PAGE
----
Words and their parts: Lexicon and morphology<br />Source: Finegan, E. 2004. Language: its Structure and Use.<br />What do...
I maked a cake
I speaked with my friends
I telledthem about it
How would you describe her pattern with verbs?</li></li></ul><li>2. If you were to guess the “top ten” words used in print...
What does it mean to know a word?<br />Using a word requires four kinds of information:<br />1. its sound (phonology)<br /...
How to identify lexical categories (parts of speech)<br />1. One way of identifying a lexical category is by focusing on c...
For example: nouns can be preceded by “the” or “a/an”, a fork/the fork and plural forms with –s can be preceded by the.<br...
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Week 7 morphology (part 1)

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Week 7 morphology (part 1)

  1. 1. Words and their parts: Lexicon and morphology<br />Source: Finegan, E. 2004. Language: its Structure and Use.<br />What do you think?<br /><ul><li>Suppose you have a 3 year old daughter and you hear her say:
  2. 2. I maked a cake
  3. 3. I speaked with my friends
  4. 4. I telledthem about it
  5. 5. How would you describe her pattern with verbs?</li></li></ul><li>2. If you were to guess the “top ten” words used in printed English, what would they be?<br />Answer:<br />(1) the, (2) of, (3) and, (4) a, (5) to, (6) in, (7) is, (8) you, (9) that, (10) it.<br />3. You have agreed to make a list of foods that volunteers could contribute to a fundraiser for a college on an international tour. All items must bear a name that English has borrowed from another language. Could you name a total of ten foods, dishes, or drinks from the five different languages?<br />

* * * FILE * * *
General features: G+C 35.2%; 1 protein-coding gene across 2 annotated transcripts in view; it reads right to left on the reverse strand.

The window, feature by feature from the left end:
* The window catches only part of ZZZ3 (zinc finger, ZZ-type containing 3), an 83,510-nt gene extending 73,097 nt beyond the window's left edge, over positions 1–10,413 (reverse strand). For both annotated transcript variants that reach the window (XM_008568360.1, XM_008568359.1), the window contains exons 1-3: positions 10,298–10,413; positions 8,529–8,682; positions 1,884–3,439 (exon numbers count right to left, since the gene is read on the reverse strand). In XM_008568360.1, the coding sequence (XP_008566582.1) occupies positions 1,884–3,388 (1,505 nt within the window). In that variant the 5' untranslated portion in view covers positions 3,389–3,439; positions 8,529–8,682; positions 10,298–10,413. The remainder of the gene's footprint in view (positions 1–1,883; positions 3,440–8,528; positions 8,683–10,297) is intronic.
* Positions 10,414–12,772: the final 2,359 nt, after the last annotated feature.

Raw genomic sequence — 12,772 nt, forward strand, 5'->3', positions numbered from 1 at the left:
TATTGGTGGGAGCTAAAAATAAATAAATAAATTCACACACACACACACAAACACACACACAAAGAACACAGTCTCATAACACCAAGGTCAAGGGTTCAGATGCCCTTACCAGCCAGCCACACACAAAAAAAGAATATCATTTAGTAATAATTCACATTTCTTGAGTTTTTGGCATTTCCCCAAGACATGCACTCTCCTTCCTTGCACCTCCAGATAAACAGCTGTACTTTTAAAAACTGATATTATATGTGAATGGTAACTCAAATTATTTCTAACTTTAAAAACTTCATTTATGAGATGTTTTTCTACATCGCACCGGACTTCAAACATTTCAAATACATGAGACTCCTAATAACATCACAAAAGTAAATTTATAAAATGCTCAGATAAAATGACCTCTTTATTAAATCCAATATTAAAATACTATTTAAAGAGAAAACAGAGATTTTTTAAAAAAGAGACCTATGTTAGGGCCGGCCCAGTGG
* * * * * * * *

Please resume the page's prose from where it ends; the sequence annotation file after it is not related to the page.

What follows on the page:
6. 6. What does it mean to know a word?<br />Using a word requires four kinds of information:<br />1. its sound (phonology)<br />2. its meaning (semantics)<br />3. how the words are related,such as the plural (for nouns) and past tense (for verbs) in other words, how these are formed (Morphological information)<br />4. Its category (e.g. noun or verb) and how it is used in the sentence (syntax)<br />
  7. 7. How to identify lexical categories (parts of speech)<br />1. One way of identifying a lexical category is by focusing on closely related forms: fork/forks, book/books, truck/trucks. <br />tall/bright/old.<br />It would be unacceptable to add an –s to adjectives in English, but rather the final –er, -est.<br />2. Another way of identifying a category is to see how these words occur together in phrases.<br />
  8. 8. For example: nouns can be preceded by “the” or “a/an”, a fork/the fork and plural forms with –s can be preceded by the.<br />Basic adjectives such as old can be preceded by very or too, as in too bright.<br />Basic verbs can be preceded by can/will, willlaugh.<br />See the following patterns:<br />
  9. 9.
  10. 10. Verbs<br />English-speaking children implicitly know that verbs have a set of related forms (talk, talks, talked, talking) and that the basic verb form-the one without an ending-can be preceded by can or will. <br />Subcategories <br />Sarah told the joke<br />*Sarah laughed the joke<br />*sarah told at the joke<br />Sarah laughed at the joke<br />*Sarah told<br />Sarah laugheded.<br />
  11. 11. The verbs ‘told’ and ‘laughed’ don’t permit the same structures to occur after them.<br />
  12. 12. Nouns<br />Nouns share certain properties of form. They have a shared set of endings. For instance, forks (noun+number). Number is a term used to cover singular and plural. In English nearly all nouns have distinct singular and plural forms.<br />Regular: cat/cats<br />Irregular: tooth/teeth<br />Exceptions: sheep, deer are both sing/plur.<br />
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